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Knee Surg Sports Traumatol Arthrosc. 2015 Aug;23(8):2433-9. doi: 10.1007/s00167-014-2897-5. Epub 2014 Feb 12.

In vivo monitoring of angiogenesis during tendon repair: a novel MRI-based technique in a rat patellar tendon model.

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Department of Trauma, Hand and Reconstructive Surgery, University Hospital Münster, Münster, Germany,



Recent in vivo studies were able to show the impairing effect of neoangiogenesis in degenerative tendon diseases. Clinical in vivo monitoring of angiogenesis in injured tendons therefore seems to be crucial for an accurate therapeutic approach. The aim of this study was to develop a novel magnetic resonance imaging (MRI)-based technique for observing angiogenesis during tendon healing in vivo.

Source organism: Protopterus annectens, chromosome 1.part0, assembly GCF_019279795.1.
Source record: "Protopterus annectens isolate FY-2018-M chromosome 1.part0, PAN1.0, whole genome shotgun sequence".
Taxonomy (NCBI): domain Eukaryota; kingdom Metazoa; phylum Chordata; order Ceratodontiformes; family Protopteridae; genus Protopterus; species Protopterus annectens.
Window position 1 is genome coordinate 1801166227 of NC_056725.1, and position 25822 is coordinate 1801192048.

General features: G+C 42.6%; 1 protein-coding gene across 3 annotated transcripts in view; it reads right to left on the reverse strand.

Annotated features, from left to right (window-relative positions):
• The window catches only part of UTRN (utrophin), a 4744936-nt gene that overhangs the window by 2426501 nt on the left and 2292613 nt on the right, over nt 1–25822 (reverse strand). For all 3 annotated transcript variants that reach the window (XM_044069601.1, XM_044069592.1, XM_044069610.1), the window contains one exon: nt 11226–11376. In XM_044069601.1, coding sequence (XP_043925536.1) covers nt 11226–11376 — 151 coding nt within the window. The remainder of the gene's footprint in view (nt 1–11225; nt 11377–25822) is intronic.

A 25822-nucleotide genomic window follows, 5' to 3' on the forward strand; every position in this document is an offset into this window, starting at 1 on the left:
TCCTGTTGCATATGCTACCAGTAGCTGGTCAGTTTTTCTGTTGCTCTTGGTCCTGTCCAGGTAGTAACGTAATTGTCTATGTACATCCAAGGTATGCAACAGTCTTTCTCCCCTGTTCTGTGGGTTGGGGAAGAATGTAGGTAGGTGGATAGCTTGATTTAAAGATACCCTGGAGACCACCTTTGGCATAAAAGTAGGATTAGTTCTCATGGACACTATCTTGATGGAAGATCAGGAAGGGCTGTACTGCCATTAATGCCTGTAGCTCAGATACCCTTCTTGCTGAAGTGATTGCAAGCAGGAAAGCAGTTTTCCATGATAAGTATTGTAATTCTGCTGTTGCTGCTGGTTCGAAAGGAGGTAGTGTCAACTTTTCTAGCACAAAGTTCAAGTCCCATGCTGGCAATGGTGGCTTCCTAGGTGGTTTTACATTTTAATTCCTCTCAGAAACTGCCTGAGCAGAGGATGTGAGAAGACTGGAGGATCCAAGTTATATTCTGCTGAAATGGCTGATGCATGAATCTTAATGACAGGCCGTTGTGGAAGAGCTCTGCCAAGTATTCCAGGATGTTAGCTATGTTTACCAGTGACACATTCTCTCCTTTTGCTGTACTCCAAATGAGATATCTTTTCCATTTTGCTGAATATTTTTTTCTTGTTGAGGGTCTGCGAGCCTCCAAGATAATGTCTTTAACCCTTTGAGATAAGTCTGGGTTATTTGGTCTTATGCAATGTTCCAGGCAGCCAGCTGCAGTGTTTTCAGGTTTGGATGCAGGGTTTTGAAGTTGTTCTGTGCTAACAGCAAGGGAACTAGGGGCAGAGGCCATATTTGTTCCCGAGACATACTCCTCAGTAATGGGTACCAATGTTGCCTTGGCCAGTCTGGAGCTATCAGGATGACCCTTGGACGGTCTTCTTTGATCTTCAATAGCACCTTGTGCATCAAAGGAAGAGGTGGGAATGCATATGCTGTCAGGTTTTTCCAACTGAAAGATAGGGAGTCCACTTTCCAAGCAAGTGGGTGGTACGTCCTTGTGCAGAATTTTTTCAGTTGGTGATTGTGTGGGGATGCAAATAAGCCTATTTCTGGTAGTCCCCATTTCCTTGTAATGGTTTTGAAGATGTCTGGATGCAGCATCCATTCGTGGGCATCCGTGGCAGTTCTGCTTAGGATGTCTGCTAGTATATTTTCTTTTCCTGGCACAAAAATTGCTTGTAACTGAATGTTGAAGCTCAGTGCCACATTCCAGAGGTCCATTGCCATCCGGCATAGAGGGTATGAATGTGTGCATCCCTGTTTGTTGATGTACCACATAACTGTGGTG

Tendinopathy was induced by an in situ freezing model of rat patellar tendon and monitored after 7, 14, and 28 days. Animals were randomly divided into an imaging and immunohistochemical group. MRI with a 'blood pool' contrast agent was used to determine neoangiogenesis during tendon healing. MRI was compared to histochemical staining and quantification of blood vessels in injured and native tendons.


MRI data revealed a peak in changes in the transverse relaxation rate (ΔR 2*), which is proportional to relative blood volume, 7 days after surgery and decrease until day 28. Histological microvessel density and vascular endothelial growth factor synthesis were also most evident at day 7 and decreased over time.


The current results are demonstrating a time-dependent correlation between microvessel density and ΔR 2*. Thus, MRI-based evaluation of angiogenesis in the tendon might be a new promising technique for in vivo monitoring of angiogenesis and therapy response in the future.

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